Sterling & Racism: Free markets still outweigh discrimination

Last week, an audio tape of a conversation between Los Angeles Clippers owner Donald Sterling and his half-black and half-Mexican girlfriend, V. Stiviano, was released to the media. Since then, Sterling has been called a racist, but the tape seems to primarily be about issues with his girlfriend rather than political discourse regarding minorities.

In a world of political correctness and racial sensitivity, Sterling has been lambasted by his employees, players, commentators and fans. Although he was secretly taped by a “girlfriend from hell” who is young enough to be his granddaughter and is obviously a person that is seeking more than love (she has been given a Ferrari, two Bentleys and a $1.4 million apartment in a voluntary exchange), the question that has to be asked is: is Sterling a racist? If so, who cares?

Let’s take a look at some of the facts here:

–          Has not used force against his players or staff

–          Pays the Clippers NBA team (a team full of black people) $72 million

–          Ignores his own prejudices to pay “minorities” a substantial annual salary

If Sterling is a racist then the world needs more like him considering that he creates jobs, pays a group people he supposedly doesn’t like millions of dollars a year (this basketball players the one percent, right?) and does not violate the non-aggression principle (NAP). If he was indeed a genuine racist then he would only employ white and/or Jewish people on his team, like Woody Allen or Mel Brooks, rather than the very talented Blake Griffin (mixed), Chris Paul and DeAndre Johnson.

Another important point to make is that free market exchanges are crucially significant. Each day, we make exchanges with all different races and members of religions, whether it’s at the grocery store, the gas station, the coffee shop or the movie theater, and we the customers have no idea what each person’s viewpoints are on Caucasians and blacks, libertarians and socialists. Does it matter at all? Nope. The market exchange is what’s important.

There will always be people who detest Cossacks and Jews, Italians and Protestants. If they consume their entire lives hating these individuals then it’s likely the average person won’t want to be in their company. Also, it would be quite a waste of time to spend every waking hour seeking out prejudiced persons.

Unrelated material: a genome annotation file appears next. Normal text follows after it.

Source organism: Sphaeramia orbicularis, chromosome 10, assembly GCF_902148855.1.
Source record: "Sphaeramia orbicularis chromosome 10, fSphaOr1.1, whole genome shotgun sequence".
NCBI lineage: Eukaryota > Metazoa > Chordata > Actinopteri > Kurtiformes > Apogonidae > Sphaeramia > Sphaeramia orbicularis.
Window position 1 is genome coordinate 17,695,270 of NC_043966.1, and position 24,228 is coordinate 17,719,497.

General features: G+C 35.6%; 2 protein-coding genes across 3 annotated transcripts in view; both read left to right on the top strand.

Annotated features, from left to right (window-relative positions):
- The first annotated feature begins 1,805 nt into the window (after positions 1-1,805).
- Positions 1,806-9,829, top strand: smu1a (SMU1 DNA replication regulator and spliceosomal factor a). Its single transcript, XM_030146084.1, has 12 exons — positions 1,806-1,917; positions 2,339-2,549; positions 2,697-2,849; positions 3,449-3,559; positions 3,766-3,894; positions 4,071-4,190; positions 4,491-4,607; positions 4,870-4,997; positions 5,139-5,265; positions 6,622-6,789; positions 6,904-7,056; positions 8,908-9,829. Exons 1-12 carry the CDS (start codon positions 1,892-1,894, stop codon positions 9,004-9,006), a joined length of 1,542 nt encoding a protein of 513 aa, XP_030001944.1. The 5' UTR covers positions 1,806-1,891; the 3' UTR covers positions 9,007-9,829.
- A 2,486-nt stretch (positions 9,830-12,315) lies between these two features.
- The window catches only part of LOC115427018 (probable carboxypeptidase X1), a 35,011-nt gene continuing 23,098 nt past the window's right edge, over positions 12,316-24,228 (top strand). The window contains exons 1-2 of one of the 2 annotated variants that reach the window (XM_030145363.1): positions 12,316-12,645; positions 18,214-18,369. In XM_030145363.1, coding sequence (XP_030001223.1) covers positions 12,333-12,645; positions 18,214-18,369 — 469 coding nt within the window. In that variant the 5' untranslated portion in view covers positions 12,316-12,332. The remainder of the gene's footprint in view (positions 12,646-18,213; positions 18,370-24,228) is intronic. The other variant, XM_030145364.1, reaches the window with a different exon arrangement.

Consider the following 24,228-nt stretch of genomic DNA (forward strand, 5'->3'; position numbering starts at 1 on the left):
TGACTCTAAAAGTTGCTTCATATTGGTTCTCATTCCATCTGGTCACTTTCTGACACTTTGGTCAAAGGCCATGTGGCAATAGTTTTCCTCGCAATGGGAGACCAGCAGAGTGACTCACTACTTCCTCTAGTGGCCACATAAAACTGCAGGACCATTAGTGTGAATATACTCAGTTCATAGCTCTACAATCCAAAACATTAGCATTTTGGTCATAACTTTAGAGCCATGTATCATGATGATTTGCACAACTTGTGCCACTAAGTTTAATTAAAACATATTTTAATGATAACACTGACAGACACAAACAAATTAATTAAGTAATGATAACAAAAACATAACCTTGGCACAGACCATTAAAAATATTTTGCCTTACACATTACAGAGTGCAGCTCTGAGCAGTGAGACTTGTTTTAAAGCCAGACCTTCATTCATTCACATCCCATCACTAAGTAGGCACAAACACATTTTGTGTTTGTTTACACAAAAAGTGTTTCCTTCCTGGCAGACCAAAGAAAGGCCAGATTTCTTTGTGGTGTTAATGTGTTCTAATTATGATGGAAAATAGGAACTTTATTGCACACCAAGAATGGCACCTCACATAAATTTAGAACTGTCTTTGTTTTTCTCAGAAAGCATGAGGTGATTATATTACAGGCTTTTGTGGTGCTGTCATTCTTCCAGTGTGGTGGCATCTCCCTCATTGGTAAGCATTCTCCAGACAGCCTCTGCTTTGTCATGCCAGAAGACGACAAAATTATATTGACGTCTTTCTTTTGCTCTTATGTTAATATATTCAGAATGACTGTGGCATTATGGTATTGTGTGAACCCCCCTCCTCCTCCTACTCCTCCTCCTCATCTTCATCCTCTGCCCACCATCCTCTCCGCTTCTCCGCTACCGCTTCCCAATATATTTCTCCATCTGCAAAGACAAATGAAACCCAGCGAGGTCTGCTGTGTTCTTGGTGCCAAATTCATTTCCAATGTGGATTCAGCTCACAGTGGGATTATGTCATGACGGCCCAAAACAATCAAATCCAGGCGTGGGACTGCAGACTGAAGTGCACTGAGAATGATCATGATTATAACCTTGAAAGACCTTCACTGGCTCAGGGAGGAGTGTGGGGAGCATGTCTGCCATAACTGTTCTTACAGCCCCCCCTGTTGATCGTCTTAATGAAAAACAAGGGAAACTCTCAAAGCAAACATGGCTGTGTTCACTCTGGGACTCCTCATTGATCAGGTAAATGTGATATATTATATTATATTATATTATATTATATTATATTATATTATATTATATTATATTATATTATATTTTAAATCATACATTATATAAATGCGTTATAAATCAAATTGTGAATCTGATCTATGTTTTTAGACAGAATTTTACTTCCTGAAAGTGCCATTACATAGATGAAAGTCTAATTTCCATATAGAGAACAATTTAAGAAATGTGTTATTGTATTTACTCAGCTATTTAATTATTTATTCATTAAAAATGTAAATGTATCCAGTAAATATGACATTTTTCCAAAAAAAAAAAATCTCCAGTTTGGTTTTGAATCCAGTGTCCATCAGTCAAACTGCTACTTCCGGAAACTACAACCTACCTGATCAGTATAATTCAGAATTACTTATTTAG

Let’s face it: we discriminate all day, every day for a variety of reasons. We form our own groups filled with individuals we have a connection with and share the same beliefs and values. We discriminate at our jobs and in our personal lives: men and women will only date attractive people, a business will give a man with a wife and kids a promotion and a landlord will only give an apartment to a single man with a cat. Discrimination is a fact of life and it’s not a big deal whatsoever. Not everyone will love others. The only thing that matters is that people don’t use force for their hatred.

If the NBA team is so enraged by Sterling’s comments in the secretly recorded conversation then why not skip a playoff game and forgo the hefty paychecks? What about donating their entire salaries to non-profit organizations dealing with racial education? It’s simple: it’s all about the Benjamins.

Here’s a fact that is rather apparent, and can be found in the case of Sterling: if a business, charity or sports franchise wants to succeed then it can’t be racist, discriminatory and hateful. Sterling hired some of the most talented players in the NBA who happen to be black and paid them a large sum of money and now the team is in the NBA playoffs.

The free market will always outweigh racial and religious discrimination.

“Capitalism knows only one color: that color is green; all else is necessarily subservient to it, hence, race, gender and ethnicity cannot be considered within it.” – Thomas Sowell

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